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Minx’s Ellen Rapoport & Ophelia Lovibond on ’70s Feminism, Sexual Pleasure, & Season 2

Minx may be set in the 1970s, but something felt undeniably new about the series when it premiered on HBO Max in March 2022. Some of it, yes, was the sheer volume of penises flying across the screen right in episode 1, but feisty protagonist Joyce Prigger (Ophelia Lovibond) resonated with our current moment more deeply than viewers might want to admit, even as she made mistakes along the way. Minx creator and showrunner Ellen Rapoport and lead Lovibond talked with SheKnows’ Reshma Gopaldas about the ’70s feminism portrayed in the show, what it was like working with Jake Johnson (neither of them has watched New Girl, if you can believe it), how they tackled sex-positive, pleasure-focused moments like Joyce’s revelatory masturbation scene, and why Joyce and Doug will never, ever date. Watch the full interview above for their honest answers about all that and more, including what they can share about season 2.

In Minx season 1, Joyce dreams of starting a serious feminist magazine called The Matriarchy Awakens, but the only publisher whose interest she catches is pornographer Doug Renetti (Jake Johnson). Doug has the money and interest in helping realize Joyce’s idea, but with a significant twist: They’ll also make it the first porn magazine for women, complete with naked male centerfolds.

Creator and showrunner Ellen Rapoport didn’t just pluck this idea out of the air: It actually happened.

“I read an article that was an oral history [of] Playgirl or Viva,” she tells Gopaldas. “What I learned was that these kinds of erotic magazines in the ’70s, these erotic magazines for women, not only existed but existed as creations of both feminists and pornographers.”

“It felt like this very rich workplace comedy, frankly,” she adds.

With Ophelia Lovibond’s Joyce and Jake Johnson’s Doug, and a highly lovable supporting cast in Oscar Montoya’s Richie, Idara Victor’s Tina, Jessica Lowe’s Bambi, and Lennon Parham’s Shelley, the friction Rapoport envisioned in how these magazines must have worked came perfectly to life. Joyce’s strait-laced instincts are challenged at every turn by the warm, wise, and sexually knowledgeable people she meets in the porn industry — but she draws the line at anyone overstepping on the vision she has for her magazine. She may have renamed it Minx and embraced an element of male pornography throughout its pages, but she holds firm in insisting that this magazine has to be good for women, serve them instead of sell to them, and she fights hard for that.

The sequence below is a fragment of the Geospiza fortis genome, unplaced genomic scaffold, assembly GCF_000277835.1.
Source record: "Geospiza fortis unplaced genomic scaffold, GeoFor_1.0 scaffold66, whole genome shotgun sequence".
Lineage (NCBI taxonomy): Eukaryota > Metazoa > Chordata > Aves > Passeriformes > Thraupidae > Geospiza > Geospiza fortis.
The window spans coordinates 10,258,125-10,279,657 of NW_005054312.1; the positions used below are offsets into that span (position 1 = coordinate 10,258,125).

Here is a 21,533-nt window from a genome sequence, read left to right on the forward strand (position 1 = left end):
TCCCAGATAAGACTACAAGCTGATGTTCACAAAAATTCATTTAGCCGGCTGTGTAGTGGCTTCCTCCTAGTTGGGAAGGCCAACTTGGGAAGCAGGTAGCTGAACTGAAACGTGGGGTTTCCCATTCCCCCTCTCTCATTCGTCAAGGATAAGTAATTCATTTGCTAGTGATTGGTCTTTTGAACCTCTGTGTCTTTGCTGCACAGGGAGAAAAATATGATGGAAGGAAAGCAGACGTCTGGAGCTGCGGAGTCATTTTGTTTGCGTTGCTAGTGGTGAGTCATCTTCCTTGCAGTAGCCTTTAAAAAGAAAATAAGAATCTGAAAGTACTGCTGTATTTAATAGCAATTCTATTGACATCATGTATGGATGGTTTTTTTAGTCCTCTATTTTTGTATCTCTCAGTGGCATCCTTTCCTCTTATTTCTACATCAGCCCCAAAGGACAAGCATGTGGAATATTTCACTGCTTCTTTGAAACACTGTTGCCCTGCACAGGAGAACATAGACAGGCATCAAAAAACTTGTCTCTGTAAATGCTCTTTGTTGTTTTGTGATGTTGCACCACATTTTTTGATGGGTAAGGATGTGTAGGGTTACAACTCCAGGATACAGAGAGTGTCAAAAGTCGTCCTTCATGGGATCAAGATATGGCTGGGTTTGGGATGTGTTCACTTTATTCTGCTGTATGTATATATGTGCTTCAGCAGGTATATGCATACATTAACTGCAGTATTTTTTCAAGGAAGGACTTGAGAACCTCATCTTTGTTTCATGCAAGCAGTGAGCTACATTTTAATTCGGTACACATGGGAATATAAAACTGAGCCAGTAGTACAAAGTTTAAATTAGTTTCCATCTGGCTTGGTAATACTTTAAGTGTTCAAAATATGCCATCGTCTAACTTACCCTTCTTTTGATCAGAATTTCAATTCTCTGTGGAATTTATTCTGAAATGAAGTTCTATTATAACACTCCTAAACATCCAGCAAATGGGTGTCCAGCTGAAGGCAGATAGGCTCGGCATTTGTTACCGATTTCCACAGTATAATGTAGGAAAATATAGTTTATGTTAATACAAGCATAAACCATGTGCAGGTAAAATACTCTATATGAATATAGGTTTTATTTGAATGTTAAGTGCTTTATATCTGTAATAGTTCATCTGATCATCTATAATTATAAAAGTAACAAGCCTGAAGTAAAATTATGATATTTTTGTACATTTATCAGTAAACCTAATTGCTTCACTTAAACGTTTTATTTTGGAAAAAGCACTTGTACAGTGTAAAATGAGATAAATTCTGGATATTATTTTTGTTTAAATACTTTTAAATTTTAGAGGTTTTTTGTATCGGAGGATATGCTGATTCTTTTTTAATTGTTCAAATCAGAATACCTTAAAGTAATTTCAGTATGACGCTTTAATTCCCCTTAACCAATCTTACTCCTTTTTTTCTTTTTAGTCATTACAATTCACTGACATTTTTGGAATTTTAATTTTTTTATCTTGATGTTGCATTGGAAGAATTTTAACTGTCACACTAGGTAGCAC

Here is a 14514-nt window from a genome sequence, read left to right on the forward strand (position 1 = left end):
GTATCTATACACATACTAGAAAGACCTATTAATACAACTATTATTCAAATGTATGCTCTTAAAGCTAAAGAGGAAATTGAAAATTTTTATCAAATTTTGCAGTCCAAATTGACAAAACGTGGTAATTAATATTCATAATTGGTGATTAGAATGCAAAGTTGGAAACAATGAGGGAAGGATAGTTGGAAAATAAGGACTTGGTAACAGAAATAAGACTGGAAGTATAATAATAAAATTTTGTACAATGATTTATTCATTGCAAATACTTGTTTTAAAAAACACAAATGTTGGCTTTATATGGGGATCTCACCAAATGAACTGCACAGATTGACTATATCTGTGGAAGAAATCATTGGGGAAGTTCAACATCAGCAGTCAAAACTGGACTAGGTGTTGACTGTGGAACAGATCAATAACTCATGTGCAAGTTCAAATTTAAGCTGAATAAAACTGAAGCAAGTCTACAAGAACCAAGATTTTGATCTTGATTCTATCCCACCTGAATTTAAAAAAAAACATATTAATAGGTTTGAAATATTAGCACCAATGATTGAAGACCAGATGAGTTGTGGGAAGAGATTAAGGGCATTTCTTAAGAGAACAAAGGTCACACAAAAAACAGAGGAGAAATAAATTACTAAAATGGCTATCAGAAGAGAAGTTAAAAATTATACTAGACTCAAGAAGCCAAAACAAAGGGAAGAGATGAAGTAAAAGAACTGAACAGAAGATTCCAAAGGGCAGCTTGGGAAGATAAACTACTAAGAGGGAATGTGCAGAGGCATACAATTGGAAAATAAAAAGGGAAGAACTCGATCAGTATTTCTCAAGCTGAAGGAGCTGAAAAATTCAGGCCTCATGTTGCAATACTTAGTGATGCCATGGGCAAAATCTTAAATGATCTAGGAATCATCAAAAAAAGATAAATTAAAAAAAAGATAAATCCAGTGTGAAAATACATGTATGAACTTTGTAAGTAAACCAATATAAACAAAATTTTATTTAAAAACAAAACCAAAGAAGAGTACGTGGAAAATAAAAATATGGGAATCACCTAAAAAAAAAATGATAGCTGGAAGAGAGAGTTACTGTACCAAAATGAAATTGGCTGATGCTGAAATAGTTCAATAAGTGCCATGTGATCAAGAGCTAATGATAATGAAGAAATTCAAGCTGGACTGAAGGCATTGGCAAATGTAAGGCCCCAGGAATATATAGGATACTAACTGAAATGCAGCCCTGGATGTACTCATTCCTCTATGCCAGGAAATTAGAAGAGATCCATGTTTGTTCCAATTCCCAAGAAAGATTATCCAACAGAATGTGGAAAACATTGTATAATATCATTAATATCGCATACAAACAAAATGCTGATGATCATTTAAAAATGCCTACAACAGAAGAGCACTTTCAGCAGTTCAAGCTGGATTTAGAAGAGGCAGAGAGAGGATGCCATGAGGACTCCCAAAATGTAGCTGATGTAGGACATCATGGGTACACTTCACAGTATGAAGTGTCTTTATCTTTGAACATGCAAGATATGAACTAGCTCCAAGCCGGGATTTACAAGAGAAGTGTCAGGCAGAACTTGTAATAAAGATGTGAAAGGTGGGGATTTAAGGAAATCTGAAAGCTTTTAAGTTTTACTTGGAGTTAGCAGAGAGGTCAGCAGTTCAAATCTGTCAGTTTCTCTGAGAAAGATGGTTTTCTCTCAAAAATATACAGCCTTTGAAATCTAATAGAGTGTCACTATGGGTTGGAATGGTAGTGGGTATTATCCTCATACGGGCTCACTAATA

No matter how out there any scene in Minx may have seemed to you, there’s evidence that the kind of fights we saw between Doug and Joyce were likely happening behind the scenes.

“A lot of the ideas in them reflected the things that we’re still talking about in terms of feminist concerns…abortion, rape, sexual harassment, emotional labor, marriage,” Rapoport describes of the “vintage porn” she checked out as research. “You would have these serious articles — then you would turn the page and then there was just a naked very hairy man on a horse. And then turn again, and it was a diet pill, in a feminist magazine as an advertiser.”

Lovibond’s Joyce, tasked with simultaneously educating her porn colleagues on the patriarchy and unlearning her own internalized misogyny, was an exciting challenge for the English actress — even and especially that masturbation scene.

“When I read it, I thought, brilliant, we never see this,” Lovibond says of that scene — and Rapoport only had one reservation about how they would pull it off.

“The vibrator was like a real vintage vibrator and I was like ‘if this explodes…'” Rapoport admits.

Find out which Minx characters both women think they’re most like, what surprised them about audience reactions, and more in the full interview above.

 

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